|EDUCATION||bachelor’s degree from an accredited engineering program is required to become a mining or geological engineer|
|WORK ENVIRONMENT||Field, office,|
|STATE AREA DATA||Explore resources for employment and wages by state and area for mining and geological engineers.|
Mining and geological engineers typically do the following:
- Design open-pit and underground mines
- Supervise the construction of mine shafts and tunnels
- Devise methods for transporting minerals to processing plants
- Prepare technical reports for miners, engineers, and managers
- Monitor mine production to assess the effectiveness of operations
- Provide solutions to problems related to land reclamation, water and air pollution, and sustainability
- Ensure that mines are operated in safe and environmentally sound ways
Geological engineers search for mineral deposits and evaluate possible sites. Once a site is identified, they plan how the metals or minerals will be extracted in efficient and environmentally sound ways.
Mining engineers often specialize in one particular mineral or metal, such as coal or gold. They typically design and develop mines and determine the best way to extract metal or minerals to get the most out of deposits.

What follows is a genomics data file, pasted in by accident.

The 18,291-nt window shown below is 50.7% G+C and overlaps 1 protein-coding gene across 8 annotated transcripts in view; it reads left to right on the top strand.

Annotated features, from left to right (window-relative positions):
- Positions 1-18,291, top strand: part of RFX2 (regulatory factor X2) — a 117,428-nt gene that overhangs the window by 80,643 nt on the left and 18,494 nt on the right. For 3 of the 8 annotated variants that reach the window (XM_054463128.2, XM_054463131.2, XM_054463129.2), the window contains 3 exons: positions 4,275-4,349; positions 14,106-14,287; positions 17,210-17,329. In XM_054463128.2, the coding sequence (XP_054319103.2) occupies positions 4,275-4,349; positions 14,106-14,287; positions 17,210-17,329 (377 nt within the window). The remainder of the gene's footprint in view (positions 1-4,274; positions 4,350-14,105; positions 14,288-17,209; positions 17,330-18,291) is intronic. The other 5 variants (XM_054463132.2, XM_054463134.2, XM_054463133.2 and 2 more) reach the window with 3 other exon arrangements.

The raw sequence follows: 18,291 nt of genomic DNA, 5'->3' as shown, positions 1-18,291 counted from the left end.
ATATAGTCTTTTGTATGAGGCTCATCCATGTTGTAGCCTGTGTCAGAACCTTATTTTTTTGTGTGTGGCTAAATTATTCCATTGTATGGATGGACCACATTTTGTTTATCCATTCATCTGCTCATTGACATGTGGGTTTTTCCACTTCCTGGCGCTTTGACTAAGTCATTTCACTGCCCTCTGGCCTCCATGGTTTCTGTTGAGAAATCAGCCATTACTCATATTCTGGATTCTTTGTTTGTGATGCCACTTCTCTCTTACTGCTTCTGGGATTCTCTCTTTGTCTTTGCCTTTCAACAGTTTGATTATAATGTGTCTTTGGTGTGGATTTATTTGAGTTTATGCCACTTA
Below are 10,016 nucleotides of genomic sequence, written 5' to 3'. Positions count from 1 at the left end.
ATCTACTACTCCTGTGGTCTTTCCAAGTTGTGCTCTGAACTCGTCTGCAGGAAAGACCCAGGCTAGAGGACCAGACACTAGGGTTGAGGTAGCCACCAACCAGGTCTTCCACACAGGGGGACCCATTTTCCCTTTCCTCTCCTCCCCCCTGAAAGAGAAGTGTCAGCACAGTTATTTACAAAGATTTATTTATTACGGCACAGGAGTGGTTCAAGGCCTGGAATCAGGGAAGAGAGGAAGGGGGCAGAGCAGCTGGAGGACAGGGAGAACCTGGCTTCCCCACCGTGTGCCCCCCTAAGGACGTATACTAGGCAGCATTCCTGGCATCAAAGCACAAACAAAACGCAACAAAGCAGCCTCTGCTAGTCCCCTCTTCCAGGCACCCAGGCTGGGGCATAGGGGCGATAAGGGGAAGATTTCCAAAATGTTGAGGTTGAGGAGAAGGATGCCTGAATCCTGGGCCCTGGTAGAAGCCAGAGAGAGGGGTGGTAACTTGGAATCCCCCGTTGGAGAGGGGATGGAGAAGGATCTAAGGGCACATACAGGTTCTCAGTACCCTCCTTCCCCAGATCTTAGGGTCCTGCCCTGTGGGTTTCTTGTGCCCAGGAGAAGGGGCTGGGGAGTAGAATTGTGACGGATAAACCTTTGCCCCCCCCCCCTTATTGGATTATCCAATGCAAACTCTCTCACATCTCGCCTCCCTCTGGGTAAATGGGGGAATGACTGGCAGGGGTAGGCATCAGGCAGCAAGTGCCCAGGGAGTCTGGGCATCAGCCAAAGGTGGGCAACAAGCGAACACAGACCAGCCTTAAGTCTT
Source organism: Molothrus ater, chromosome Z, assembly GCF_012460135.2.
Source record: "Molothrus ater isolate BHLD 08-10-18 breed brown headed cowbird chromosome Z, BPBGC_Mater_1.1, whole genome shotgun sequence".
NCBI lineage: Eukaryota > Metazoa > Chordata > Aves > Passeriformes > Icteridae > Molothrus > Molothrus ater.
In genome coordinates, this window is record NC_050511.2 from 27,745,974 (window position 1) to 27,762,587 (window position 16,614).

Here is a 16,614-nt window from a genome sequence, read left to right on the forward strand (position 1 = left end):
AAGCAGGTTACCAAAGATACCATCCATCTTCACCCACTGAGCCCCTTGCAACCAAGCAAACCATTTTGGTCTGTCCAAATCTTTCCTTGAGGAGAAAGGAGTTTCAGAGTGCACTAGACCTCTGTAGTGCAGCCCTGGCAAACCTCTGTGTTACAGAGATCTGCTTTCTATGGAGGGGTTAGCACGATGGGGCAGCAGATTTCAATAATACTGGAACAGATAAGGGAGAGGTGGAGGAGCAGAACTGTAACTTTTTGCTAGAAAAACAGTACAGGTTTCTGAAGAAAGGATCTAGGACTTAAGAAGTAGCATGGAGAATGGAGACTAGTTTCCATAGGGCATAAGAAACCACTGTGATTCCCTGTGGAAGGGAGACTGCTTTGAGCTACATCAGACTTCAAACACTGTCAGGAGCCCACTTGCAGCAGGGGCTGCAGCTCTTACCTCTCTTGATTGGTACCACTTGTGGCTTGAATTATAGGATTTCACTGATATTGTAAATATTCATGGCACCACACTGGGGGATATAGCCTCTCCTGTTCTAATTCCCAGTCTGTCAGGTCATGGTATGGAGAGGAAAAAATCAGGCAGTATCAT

Some mining engineers work with geoscientists and metallurgical engineers to find and evaluate ore deposits. Other mining engineers develop new equipment or direct mineral-processing operations to separate minerals from dirt, rock, and other materials.
Mining safety engineers use best practices and their knowledge of mine design to ensure workers’ safety and to maintain compliance with state and federal safety regulations. They inspect the walls and roofs of mines, monitor the air quality, and examine mining equipment for possible hazards.
Engineers who hold a master’s or a doctoral degree may teach engineering at colleges and universities. For more information, see the profile on post secondary teachers.